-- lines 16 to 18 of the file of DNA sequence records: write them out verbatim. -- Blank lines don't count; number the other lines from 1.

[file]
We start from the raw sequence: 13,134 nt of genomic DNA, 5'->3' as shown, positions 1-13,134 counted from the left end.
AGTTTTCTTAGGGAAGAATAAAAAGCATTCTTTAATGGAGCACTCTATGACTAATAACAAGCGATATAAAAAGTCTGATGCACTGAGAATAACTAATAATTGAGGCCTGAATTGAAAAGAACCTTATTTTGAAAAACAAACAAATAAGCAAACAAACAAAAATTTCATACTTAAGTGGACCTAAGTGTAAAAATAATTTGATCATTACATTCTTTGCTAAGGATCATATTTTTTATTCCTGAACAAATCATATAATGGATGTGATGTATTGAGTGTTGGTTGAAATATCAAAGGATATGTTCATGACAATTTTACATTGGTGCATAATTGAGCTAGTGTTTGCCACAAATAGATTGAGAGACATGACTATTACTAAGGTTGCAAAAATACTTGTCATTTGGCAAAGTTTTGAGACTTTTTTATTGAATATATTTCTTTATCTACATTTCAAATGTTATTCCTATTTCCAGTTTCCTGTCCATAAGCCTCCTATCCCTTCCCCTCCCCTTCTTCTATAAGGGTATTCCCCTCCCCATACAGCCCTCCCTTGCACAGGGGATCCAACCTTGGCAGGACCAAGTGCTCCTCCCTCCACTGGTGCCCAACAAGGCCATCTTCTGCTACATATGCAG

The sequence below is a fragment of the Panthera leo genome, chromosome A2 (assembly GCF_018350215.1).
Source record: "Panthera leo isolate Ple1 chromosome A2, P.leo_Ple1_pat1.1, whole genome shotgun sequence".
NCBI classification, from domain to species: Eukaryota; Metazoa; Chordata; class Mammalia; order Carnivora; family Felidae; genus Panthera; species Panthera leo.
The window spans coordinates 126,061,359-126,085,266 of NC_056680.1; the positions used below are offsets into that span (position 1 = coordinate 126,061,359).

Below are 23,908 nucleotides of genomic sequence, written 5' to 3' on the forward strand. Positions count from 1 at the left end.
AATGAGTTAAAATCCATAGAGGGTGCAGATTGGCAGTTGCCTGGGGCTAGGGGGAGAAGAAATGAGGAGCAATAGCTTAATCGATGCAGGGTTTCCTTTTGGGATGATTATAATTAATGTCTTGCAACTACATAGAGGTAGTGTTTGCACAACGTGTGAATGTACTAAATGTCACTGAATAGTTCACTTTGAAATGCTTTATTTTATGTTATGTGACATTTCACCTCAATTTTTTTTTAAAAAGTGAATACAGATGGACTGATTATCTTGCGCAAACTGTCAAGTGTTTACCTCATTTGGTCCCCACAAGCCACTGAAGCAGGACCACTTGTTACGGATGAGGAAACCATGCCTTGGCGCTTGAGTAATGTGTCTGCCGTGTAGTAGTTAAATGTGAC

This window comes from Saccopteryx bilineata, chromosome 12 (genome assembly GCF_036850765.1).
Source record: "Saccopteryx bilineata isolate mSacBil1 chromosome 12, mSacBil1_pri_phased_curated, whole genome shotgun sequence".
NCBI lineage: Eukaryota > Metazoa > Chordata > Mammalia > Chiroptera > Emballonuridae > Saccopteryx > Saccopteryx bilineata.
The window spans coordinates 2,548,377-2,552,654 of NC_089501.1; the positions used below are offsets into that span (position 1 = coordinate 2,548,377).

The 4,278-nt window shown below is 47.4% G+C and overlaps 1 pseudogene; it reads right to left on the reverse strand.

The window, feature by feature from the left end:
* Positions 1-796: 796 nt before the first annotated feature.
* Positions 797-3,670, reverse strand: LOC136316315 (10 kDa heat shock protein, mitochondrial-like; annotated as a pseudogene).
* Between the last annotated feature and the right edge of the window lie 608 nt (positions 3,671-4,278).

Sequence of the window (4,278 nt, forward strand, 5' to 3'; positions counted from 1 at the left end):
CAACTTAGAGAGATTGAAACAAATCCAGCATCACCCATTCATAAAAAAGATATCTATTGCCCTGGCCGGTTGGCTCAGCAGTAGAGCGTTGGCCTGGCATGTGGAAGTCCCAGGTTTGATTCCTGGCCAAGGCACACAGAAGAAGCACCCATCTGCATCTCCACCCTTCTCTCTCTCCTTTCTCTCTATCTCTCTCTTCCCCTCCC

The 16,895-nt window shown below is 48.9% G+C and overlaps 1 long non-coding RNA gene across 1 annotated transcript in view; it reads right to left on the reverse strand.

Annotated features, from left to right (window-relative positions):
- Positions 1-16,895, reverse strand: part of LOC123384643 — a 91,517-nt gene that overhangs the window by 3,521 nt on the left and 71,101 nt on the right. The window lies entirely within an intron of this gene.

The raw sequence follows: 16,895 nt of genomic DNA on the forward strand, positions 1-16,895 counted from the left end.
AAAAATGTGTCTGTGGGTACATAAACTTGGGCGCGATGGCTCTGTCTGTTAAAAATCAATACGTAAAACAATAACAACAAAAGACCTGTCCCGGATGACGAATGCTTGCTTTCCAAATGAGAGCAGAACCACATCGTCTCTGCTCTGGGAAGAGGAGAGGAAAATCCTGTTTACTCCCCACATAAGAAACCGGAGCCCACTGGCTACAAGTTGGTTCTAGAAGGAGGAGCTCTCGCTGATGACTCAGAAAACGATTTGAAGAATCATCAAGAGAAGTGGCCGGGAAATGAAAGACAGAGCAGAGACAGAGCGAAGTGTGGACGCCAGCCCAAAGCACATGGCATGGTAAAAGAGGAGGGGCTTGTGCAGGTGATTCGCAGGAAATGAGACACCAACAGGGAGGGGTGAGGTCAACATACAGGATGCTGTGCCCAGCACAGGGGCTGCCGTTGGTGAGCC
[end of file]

* Positions 797-3,670, reverse strand: LOC136316315 (10 kDa heat shock protein, mitochondrial-like; annotated as a pseudogene).
* Between the last annotated feature and the right edge of the window lie 608 nt (positions 3,671-4,278).

Sequence of the window (4,278 nt, forward strand, 5' to 3'; positions counted from 1 at the left end):